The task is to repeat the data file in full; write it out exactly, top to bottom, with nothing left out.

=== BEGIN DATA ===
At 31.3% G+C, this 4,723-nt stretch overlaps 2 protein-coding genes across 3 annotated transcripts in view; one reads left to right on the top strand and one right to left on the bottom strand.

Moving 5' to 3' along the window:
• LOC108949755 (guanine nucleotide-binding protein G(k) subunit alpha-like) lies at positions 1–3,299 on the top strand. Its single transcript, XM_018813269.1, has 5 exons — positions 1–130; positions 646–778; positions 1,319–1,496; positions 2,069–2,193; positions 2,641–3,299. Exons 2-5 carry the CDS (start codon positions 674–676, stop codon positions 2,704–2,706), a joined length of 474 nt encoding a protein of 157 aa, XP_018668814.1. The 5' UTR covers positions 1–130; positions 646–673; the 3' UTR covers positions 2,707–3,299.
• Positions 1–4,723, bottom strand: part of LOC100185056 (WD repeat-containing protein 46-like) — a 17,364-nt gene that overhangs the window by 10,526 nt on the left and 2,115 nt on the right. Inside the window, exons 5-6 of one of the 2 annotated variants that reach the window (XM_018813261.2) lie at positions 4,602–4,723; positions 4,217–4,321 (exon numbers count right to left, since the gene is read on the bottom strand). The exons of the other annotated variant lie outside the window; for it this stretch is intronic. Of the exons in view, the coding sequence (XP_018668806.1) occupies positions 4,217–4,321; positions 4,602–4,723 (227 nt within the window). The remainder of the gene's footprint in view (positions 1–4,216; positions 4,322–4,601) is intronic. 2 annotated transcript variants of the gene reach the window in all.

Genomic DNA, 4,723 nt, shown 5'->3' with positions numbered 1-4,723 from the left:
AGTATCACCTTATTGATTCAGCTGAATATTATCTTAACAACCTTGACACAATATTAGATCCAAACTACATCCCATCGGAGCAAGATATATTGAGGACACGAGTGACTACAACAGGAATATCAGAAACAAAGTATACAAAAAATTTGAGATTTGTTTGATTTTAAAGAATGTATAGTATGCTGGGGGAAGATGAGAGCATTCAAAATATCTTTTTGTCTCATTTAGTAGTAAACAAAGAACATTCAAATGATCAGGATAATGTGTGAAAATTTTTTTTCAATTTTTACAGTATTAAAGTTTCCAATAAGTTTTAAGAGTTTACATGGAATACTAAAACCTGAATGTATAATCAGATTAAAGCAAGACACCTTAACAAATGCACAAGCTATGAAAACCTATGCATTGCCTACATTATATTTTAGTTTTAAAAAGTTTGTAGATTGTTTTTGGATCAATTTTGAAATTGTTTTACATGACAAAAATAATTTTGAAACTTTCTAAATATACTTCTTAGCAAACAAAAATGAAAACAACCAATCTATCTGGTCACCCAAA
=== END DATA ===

At 31.3% G+C, this 4,723-nt stretch overlaps 2 protein-coding genes across 3 annotated transcripts in view; one reads left to right on the top strand and one right to left on the bottom strand.

Moving 5' to 3' along the window:
• LOC108949755 (guanine nucleotide-binding protein G(k) subunit alpha-like) lies at positions 1–3,299 on the top strand. Its single transcript, XM_018813269.1, has 5 exons — positions 1–130; positions 646–778; positions 1,319–1,496; positions 2,069–2,193; positions 2,641–3,299. Exons 2-5 carry the CDS (start codon positions 674–676, stop codon positions 2,704–2,706), a joined length of 474 nt encoding a protein of 157 aa, XP_018668814.1. The 5' UTR covers positions 1–130; positions 646–673; the 3' UTR covers positions 2,707–3,299.
• Positions 1–4,723, bottom strand: part of LOC100185056 (WD repeat-containing protein 46-like) — a 17,364-nt gene that overhangs the window by 10,526 nt on the left and 2,115 nt on the right. Inside the window, exons 5-6 of one of the 2 annotated variants that reach the window (XM_018813261.2) lie at positions 4,602–4,723; positions 4,217–4,321 (exon numbers count right to left, since the gene is read on the bottom strand). The exons of the other annotated variant lie outside the window; for it this stretch is intronic. Of the exons in view, the coding sequence (XP_018668806.1) occupies positions 4,217–4,321; positions 4,602–4,723 (227 nt within the window). The remainder of the gene's footprint in view (positions 1–4,216; positions 4,322–4,601) is intronic. 2 annotated transcript variants of the gene reach the window in all.

Genomic DNA, 4,723 nt, shown 5'->3' with positions numbered 1-4,723 from the left:
AGTATCACCTTATTGATTCAGCTGAATATTATCTTAACAACCTTGACACAATATTAGATCCAAACTACATCCCATCGGAGCAAGATATATTGAGGACACGAGTGACTACAACAGGAATATCAGAAACAAAGTATACAAAAAATTTGAGATTTGTTTGATTTTAAAGAATGTATAGTATGCTGGGGGAAGATGAGAGCATTCAAAATATCTTTTTGTCTCATTTAGTAGTAAACAAAGAACATTCAAATGATCAGGATAATGTGTGAAAATTTTTTTTCAATTTTTACAGTATTAAAGTTTCCAATAAGTTTTAAGAGTTTACATGGAATACTAAAACCTGAATGTATAATCAGATTAAAGCAAGACACCTTAACAAATGCACAAGCTATGAAAACCTATGCATTGCCTACATTATATTTTAGTTTTAAAAAGTTTGTAGATTGTTTTTGGATCAATTTTGAAATTGTTTTACATGACAAAAATAATTTTGAAACTTTCTAAATATACTTCTTAGCAAACAAAAATGAAAACAACCAATCTATCTGGTCACCCAAA